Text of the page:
Automakers on Tuesday reported higher-than-expected U.S. new car sales in May, underpinning a broader recovery in the U.S. economy. Reuters/Arnd Wiegmann

DETROIT (Reuters) - Automakers on Tuesday reported higher-than-expected U.S. new car sales in May, underpinning a broader recovery in the U.S. economy.

General Motors Co, Ford Motor Co and Chrysler Group beat analysts' expectations, as did Toyota Motor Corp and Nissan Motor Co. GM and Chrysler said May sales were the best for that month in seven years, and Nissan set a sales record for the month.

"Industry sales in May soared as consumer confidence improved and demand for new vehicles continued to strengthen," said Bill Fay, group vice president of Toyota Motor Sales USA.

A record number of recalls at GM since the first of the year did not seem to have crimped demand for the automaker's new vehicles.

GM's May sales were up 12.6 percent to 284,694 vehicles, well above the consensus of nine analysts polled by Reuters. All four GM brands reported sales increases, with gains at Chevrolet and GMC driven in part by strong demand for new full-size utility vehicles and pickups.

Ford said May sales rose 3.0 percent to 254,084 vehicles, with gains for both the Ford and Lincoln brands. Chrysler was up 16.7 percent, to 194,421. Toyota climbed 17.0 percent, to 243,236, and Nissan jumped 18.8 percent, to 135,934.

Ford's U.S. sales boss, John Felice, said demand was strong, especially over the Memorial Day weekend: "We're very encouraged with what we see in a robust industry thus far this year."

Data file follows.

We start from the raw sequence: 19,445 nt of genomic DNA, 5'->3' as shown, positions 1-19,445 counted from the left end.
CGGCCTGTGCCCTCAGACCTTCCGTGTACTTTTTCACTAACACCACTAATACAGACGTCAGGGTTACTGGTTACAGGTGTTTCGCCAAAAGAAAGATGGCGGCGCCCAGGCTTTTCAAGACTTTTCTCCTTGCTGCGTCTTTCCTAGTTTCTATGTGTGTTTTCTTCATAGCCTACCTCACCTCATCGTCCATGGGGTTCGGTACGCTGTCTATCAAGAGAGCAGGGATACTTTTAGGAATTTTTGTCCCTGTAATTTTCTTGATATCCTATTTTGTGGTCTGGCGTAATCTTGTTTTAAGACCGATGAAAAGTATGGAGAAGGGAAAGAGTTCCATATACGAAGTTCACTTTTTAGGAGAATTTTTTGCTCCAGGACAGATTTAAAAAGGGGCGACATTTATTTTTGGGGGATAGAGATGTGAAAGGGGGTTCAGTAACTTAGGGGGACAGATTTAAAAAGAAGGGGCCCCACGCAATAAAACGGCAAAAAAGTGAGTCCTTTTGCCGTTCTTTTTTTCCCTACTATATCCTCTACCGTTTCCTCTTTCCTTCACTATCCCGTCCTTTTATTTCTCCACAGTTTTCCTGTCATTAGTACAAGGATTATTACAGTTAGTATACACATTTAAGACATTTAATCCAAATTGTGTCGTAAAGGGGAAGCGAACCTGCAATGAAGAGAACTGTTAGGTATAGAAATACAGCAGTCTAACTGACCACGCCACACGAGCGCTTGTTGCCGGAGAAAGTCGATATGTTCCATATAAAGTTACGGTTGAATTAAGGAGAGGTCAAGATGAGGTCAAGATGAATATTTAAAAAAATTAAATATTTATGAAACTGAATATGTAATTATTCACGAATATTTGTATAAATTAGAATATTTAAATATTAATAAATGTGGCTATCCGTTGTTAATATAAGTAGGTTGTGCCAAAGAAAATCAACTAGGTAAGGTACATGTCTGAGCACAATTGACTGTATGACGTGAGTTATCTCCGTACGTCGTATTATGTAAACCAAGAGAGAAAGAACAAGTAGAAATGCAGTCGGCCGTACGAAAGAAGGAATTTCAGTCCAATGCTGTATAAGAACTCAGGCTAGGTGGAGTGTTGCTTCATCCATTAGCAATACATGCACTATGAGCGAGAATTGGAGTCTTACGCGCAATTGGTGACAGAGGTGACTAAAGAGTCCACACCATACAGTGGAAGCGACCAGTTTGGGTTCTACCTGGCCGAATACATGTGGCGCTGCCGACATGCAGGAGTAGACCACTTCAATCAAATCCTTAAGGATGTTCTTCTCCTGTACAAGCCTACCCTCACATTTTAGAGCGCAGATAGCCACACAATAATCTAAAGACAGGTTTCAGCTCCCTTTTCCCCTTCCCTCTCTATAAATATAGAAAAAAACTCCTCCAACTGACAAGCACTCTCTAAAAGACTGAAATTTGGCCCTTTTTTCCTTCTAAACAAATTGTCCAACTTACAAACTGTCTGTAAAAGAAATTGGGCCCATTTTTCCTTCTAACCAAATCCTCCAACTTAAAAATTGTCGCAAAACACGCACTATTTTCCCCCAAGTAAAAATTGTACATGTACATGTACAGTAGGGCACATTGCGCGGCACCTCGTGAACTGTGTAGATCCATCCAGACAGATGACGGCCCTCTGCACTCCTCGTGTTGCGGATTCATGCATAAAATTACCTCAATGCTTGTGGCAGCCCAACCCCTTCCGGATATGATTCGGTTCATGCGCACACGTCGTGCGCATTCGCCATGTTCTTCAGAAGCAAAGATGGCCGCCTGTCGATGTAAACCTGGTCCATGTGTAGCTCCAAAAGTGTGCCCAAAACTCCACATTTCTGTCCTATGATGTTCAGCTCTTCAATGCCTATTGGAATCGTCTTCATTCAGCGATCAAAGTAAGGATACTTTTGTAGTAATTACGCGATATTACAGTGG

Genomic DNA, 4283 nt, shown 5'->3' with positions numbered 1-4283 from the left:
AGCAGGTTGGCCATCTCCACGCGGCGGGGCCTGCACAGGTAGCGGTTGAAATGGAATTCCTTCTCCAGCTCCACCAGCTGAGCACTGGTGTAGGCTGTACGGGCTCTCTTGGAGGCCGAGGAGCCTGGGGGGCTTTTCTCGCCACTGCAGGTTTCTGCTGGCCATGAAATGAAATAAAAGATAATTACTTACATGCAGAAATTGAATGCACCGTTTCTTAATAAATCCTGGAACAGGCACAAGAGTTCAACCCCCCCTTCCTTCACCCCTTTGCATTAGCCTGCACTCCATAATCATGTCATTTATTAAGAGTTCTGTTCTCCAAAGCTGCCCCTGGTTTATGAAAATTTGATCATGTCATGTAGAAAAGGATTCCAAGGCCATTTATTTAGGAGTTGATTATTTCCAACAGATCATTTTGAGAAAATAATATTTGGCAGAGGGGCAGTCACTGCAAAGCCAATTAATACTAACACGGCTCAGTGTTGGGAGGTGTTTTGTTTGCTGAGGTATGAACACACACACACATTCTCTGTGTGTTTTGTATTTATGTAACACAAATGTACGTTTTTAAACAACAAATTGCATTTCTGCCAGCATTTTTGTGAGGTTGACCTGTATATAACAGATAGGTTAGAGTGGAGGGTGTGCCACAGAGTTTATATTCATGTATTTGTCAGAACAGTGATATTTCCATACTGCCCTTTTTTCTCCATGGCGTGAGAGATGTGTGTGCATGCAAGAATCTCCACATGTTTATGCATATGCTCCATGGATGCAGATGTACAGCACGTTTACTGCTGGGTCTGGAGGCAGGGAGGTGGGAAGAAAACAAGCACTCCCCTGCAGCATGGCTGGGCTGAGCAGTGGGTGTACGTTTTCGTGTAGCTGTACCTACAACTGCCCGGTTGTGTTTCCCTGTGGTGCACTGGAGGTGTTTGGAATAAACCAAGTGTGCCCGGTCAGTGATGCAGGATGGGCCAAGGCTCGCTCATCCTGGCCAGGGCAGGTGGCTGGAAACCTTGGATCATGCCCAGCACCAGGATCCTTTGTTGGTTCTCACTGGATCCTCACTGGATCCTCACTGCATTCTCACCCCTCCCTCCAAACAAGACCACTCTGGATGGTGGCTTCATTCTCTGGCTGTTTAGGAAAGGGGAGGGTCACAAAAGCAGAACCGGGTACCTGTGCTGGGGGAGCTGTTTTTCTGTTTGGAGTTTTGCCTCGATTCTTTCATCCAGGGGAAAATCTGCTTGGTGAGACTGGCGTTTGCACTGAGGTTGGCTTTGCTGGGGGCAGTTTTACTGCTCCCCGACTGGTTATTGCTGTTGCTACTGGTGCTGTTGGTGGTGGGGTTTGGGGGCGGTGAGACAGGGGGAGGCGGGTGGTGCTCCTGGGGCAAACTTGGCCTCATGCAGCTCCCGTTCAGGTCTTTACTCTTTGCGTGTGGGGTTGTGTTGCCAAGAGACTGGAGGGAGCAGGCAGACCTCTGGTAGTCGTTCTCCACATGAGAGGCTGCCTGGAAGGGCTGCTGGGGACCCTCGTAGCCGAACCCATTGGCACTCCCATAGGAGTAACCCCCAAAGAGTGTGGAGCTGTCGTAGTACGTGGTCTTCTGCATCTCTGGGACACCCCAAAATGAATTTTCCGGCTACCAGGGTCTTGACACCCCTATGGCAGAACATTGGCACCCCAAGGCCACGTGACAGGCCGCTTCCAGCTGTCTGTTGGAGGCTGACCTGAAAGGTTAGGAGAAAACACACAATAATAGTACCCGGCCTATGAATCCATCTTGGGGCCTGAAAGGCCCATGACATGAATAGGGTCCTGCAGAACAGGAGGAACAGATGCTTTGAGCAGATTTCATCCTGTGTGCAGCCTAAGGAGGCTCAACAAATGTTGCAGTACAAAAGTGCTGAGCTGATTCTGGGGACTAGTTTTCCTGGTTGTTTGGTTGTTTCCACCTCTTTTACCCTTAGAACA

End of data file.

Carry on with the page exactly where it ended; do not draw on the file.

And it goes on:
The U.S. auto industry is forecast to show a third straight month of strong sales after cold and snowy weather pressured results in January and February. Analysts polled by Reuters expected May industry sales to rise about 7 percent, with an annual sales rate of 16.1 million vehicles, but the actual results could surpass those projections.

Chrysler on Tuesday said it expects the U.S. industry's annual sales rate in May to finish at 16.9 million vehicles, including medium and heavy trucks, which account for about 300,000 vehicles each year. GM projected the annual rate in May at 16.5 million.

Morgan Stanley analyst Adam Jonas said he expected the annual sales rate in May would finish at 16.6 million vehicles. That would be the highest rate since February 2007, when it was 16.77 million.

Monthly auto sales are an early snapshot of consumer demand for big-ticket items. U.S. new-car sales in April rose 8 percent and the annual selling rate finished at 16.04 million vehicles.

Specific indicators in May were mixed. Sales of full-size pickup trucks rose 17.2 percent at Chrysler and 9.5 percent at GM. At Ford, sales of the best-selling F-series pickup fell 4.3 percent, with the automaker trimming discounts on 2014 models as it readies the launch this summer of a redesigned, aluminum-intensive 2015 F series.

Average transaction price for a new vehicle in May was $32,307, according to research firm Kelley Blue Book, which said average new-car prices were up $653 from a year ago, but down slightly from April.

The trend - rising transaction prices and steady discounts - "speaks to the strength of our economic recovery," said Kelley senior analyst Alec Gutierrez.

Ford and GM saw brisk sales of luxury cars from their premium brands, with Lincoln up 21.1 percent in May and Cadillac up 6.4 percent.